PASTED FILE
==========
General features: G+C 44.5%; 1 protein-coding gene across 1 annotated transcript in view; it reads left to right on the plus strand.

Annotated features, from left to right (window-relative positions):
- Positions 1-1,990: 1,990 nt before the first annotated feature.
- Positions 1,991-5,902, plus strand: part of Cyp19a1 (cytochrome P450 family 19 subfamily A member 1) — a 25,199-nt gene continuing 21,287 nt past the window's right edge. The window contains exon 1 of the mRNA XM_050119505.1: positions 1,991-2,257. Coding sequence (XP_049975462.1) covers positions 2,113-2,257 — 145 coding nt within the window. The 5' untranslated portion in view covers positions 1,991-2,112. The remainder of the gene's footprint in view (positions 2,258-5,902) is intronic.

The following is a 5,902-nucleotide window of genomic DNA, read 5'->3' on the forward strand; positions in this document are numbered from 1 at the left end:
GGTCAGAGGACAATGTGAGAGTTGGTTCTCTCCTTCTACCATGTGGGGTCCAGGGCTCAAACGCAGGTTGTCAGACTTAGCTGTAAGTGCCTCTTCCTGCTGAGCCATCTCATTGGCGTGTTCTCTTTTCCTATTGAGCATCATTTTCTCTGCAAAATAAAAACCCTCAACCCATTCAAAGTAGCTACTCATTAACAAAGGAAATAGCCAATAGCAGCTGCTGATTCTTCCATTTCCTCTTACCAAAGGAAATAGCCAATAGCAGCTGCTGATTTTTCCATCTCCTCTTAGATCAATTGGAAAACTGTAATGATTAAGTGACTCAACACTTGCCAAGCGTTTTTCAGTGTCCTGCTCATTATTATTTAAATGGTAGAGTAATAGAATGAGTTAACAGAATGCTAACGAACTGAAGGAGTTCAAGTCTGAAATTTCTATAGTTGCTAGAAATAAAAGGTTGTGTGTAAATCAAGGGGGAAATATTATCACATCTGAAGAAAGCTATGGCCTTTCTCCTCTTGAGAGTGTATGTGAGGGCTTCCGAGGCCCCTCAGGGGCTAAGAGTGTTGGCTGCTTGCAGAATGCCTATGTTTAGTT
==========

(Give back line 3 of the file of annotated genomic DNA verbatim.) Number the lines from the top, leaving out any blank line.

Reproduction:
- Positions 1-1,990: 1,990 nt before the first annotated feature.